The amount of money is – in any event – is based on goods and services available – the GNP. Now, what you’re suggesting is that we tie it to a metal which is mostly not in this country, and whose current value is less than it was 30 years ago, based on the idea that it's a finite level – which, in the long run is actually limiting of growth. Good move. 🙂 Practically speaking, you can work out with any individual what you want to exchange for goods and services. If you feel like (and the other person agrees) exchanging X amount of wheat for a vehicle repair, that’s fine. It’s inconvenient has hell, but it can be done. Which, of course, is why money came into being in the first place.

  10. During the Bretton Woods system of fixed exchange rates, gold was valued at $35 an ounce, and yes De Gaulle stuck it to the US in the mid-sixties by trying to exchange dollars for gold (something he backed off on once he made his point). The problem was that the dollar became the global reserve currency, meaning that a lot of dollars were created simply to facilitate trade between other countries. That didn’t lead to inflation in the US because the dollars were primarily used for global exchange, but it did mean that there were a lot more dollars than could be covered by our gold reserves. That was clear in the 50s.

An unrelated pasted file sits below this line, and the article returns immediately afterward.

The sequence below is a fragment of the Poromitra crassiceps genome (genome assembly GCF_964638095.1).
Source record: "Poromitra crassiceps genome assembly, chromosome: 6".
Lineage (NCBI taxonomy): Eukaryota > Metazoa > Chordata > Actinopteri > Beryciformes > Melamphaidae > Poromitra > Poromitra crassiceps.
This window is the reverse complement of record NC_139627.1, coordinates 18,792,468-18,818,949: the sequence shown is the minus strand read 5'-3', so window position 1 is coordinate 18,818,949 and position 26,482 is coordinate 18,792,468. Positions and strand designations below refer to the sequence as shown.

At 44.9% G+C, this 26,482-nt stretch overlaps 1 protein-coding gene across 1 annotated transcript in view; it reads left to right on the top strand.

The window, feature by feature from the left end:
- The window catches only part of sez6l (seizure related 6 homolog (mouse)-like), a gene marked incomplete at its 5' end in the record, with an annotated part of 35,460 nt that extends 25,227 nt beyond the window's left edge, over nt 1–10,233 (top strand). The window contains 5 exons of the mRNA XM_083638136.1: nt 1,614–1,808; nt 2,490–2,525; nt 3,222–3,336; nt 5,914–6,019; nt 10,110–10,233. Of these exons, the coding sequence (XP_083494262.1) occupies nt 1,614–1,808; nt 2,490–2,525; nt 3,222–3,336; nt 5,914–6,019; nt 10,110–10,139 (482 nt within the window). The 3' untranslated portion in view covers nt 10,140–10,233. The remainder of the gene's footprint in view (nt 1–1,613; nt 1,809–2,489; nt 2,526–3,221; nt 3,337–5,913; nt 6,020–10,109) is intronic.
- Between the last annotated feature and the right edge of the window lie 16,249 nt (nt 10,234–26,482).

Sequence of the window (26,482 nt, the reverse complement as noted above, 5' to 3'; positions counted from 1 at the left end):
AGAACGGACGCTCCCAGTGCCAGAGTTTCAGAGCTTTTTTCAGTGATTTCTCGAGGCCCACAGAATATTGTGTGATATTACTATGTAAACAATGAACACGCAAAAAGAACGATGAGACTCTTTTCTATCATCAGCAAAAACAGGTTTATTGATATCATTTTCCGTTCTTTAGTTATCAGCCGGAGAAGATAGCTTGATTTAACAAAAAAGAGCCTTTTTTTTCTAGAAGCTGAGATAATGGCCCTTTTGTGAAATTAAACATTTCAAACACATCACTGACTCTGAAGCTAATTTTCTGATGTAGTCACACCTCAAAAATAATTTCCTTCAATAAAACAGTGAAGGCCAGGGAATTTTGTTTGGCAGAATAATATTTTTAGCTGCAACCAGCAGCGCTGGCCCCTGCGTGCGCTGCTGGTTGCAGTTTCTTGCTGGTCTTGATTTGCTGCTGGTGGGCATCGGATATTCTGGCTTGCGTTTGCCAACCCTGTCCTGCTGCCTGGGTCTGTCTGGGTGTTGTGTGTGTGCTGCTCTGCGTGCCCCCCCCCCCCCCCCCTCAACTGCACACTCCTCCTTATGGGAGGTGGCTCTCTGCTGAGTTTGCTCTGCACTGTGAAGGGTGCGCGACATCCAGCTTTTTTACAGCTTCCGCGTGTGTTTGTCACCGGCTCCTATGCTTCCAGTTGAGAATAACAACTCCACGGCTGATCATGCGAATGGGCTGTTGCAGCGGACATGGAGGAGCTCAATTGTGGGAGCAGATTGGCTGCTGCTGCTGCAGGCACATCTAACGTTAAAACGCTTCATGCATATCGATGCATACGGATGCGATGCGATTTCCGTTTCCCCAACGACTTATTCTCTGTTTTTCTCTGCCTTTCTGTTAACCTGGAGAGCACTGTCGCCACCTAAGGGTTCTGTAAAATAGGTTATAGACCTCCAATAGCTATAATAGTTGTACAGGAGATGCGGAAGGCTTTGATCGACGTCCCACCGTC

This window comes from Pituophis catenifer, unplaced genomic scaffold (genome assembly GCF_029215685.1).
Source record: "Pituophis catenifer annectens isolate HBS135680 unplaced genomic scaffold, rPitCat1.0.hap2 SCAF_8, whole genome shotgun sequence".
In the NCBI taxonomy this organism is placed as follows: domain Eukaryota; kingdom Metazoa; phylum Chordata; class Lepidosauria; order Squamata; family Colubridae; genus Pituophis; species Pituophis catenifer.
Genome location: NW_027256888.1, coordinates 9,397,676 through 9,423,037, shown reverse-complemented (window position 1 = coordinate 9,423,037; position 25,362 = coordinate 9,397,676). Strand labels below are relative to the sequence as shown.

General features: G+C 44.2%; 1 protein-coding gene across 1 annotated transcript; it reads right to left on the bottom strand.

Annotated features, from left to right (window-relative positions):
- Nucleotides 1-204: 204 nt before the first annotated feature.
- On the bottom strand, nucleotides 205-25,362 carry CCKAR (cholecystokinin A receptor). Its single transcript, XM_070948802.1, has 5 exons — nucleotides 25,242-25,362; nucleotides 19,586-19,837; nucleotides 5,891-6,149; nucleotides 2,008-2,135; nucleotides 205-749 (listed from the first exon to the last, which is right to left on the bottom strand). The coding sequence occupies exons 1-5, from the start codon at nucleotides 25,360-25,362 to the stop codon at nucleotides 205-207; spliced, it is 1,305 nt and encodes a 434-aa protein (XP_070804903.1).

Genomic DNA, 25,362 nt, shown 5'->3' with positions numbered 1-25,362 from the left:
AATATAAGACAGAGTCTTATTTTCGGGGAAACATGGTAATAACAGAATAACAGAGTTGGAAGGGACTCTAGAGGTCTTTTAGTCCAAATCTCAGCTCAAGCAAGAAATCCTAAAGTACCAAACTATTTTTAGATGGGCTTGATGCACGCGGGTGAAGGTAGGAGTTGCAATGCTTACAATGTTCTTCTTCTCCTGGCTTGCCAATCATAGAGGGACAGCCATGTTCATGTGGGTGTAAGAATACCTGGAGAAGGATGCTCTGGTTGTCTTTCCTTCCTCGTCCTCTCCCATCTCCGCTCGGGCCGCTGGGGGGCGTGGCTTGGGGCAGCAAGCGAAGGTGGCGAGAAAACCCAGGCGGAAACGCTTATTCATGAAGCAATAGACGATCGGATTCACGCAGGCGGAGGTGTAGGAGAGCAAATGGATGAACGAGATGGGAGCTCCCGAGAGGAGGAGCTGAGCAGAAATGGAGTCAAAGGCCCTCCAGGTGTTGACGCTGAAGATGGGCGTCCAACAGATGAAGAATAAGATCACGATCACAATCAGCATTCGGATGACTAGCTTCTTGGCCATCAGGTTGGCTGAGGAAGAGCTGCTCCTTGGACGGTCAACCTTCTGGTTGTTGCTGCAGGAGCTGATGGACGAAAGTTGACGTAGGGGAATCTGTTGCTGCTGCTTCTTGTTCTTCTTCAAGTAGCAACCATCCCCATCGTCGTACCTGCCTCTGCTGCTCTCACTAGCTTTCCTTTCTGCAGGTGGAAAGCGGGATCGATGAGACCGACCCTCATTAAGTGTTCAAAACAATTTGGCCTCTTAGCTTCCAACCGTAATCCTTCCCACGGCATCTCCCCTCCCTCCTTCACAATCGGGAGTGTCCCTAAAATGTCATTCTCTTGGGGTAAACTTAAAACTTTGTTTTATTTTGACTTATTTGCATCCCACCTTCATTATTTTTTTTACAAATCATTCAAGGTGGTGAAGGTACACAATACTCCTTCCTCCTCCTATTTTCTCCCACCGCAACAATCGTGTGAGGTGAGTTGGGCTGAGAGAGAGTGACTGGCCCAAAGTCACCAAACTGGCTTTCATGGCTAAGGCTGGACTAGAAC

Moreover, economists had a very strong argument for allowing currencies to float. That would create economic consequences to policies that would help correct imbalances. If a country ran a current account deficit, its currency would lose value, it could no longer buy as many foreign goods, and its own goods would become cheaper for foreigners. The market would be trusted, rather than the government (which is the ultimate irony of the gold standard folk — Ron Paul claims to be a libertarian, but floating exchange rates rely more on the market).

    Now, the US has been able to resist pressures to alter policy because of the dollar’s global role and foreign willingness to buy bonds and dollars despite our current account deficits of recent years. Clearly monetary policy is complex. But in a global system choosing an arbitrary commodity and tying all currencies to that — be it a metal or a rock or anything — is more constraining and limiting. But it might lead to a resurgence in the lost art of alchemy.

    • Excellent summary of the history, 🙂 What it does point out is that the locking the dollar into a specific commodity is not exactly something that’s necessarily beneficial to the country or the global economy.

      One the more “constitutional” note, what I keep seeing is that the gold/silver standard people are misreading the clause to see it as a limit on the national government, when it’s very clearly a limit on state governments.

  11. Great reply from Scott.

    <>>No, Gold holds it’s value…that is –value in other goods and services.
    A barrel of oil in 1948 costs .06 ounces, that same barrel in 2010 costs .06 ounces of gold. http://www.dowgoldzoom.com/chart_yearly_oil_gold.shtml